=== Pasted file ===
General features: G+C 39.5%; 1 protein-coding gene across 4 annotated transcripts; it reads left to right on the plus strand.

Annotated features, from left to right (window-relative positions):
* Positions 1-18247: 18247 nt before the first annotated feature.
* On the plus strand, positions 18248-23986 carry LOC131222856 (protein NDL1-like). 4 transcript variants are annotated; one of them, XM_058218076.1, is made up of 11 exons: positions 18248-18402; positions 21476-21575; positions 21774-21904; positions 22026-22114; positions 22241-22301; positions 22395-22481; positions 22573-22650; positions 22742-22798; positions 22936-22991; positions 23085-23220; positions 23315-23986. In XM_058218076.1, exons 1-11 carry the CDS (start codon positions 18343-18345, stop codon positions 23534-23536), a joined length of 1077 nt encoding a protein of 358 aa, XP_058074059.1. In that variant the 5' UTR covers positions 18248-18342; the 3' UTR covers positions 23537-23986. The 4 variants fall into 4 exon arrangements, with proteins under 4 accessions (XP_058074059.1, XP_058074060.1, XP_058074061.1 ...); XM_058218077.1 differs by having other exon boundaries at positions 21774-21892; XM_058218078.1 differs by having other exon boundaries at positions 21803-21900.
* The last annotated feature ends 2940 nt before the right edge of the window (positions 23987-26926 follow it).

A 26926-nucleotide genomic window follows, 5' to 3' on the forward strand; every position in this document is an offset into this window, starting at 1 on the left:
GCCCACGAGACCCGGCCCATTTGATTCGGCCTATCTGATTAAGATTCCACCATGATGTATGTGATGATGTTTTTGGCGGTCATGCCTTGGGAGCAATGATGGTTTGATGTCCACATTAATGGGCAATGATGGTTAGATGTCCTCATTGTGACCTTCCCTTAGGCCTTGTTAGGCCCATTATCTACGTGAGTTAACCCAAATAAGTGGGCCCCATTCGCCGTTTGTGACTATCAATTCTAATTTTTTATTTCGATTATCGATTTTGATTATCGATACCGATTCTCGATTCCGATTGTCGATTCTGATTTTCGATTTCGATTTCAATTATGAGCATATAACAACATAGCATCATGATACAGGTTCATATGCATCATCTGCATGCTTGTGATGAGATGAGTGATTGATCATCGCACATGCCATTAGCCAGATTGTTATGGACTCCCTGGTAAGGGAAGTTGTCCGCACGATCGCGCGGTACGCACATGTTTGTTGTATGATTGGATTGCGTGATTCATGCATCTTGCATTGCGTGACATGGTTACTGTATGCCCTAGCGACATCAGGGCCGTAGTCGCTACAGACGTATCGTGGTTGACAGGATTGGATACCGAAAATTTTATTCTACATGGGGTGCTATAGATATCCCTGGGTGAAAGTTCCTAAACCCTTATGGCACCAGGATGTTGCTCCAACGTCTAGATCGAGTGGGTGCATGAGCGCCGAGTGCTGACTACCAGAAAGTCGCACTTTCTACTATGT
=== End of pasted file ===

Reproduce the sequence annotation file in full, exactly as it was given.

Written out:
General features: G+C 39.5%; 1 protein-coding gene across 4 annotated transcripts; it reads left to right on the plus strand.

Annotated features, from left to right (window-relative positions):
* Positions 1-18247: 18247 nt before the first annotated feature.
* On the plus strand, positions 18248-23986 carry LOC131222856 (protein NDL1-like). 4 transcript variants are annotated; one of them, XM_058218076.1, is made up of 11 exons: positions 18248-18402; positions 21476-21575; positions 21774-21904; positions 22026-22114; positions 22241-22301; positions 22395-22481; positions 22573-22650; positions 22742-22798; positions 22936-22991; positions 23085-23220; positions 23315-23986. In XM_058218076.1, exons 1-11 carry the CDS (start codon positions 18343-18345, stop codon positions 23534-23536), a joined length of 1077 nt encoding a protein of 358 aa, XP_058074059.1. In that variant the 5' UTR covers positions 18248-18342; the 3' UTR covers positions 23537-23986. The 4 variants fall into 4 exon arrangements, with proteins under 4 accessions (XP_058074059.1, XP_058074060.1, XP_058074061.1 ...); XM_058218077.1 differs by having other exon boundaries at positions 21774-21892; XM_058218078.1 differs by having other exon boundaries at positions 21803-21900.
* The last annotated feature ends 2940 nt before the right edge of the window (positions 23987-26926 follow it).

A 26926-nucleotide genomic window follows, 5' to 3' on the forward strand; every position in this document is an offset into this window, starting at 1 on the left:
GCCCACGAGACCCGGCCCATTTGATTCGGCCTATCTGATTAAGATTCCACCATGATGTATGTGATGATGTTTTTGGCGGTCATGCCTTGGGAGCAATGATGGTTTGATGTCCACATTAATGGGCAATGATGGTTAGATGTCCTCATTGTGACCTTCCCTTAGGCCTTGTTAGGCCCATTATCTACGTGAGTTAACCCAAATAAGTGGGCCCCATTCGCCGTTTGTGACTATCAATTCTAATTTTTTATTTCGATTATCGATTTTGATTATCGATACCGATTCTCGATTCCGATTGTCGATTCTGATTTTCGATTTCGATTTCAATTATGAGCATATAACAACATAGCATCATGATACAGGTTCATATGCATCATCTGCATGCTTGTGATGAGATGAGTGATTGATCATCGCACATGCCATTAGCCAGATTGTTATGGACTCCCTGGTAAGGGAAGTTGTCCGCACGATCGCGCGGTACGCACATGTTTGTTGTATGATTGGATTGCGTGATTCATGCATCTTGCATTGCGTGACATGGTTACTGTATGCCCTAGCGACATCAGGGCCGTAGTCGCTACAGACGTATCGTGGTTGACAGGATTGGATACCGAAAATTTTATTCTACATGGGGTGCTATAGATATCCCTGGGTGAAAGTTCCTAAACCCTTATGGCACCAGGATGTTGCTCCAACGTCTAGATCGAGTGGGTGCATGAGCGCCGAGTGCTGACTACCAGAAAGTCGCACTTTCTACTATGT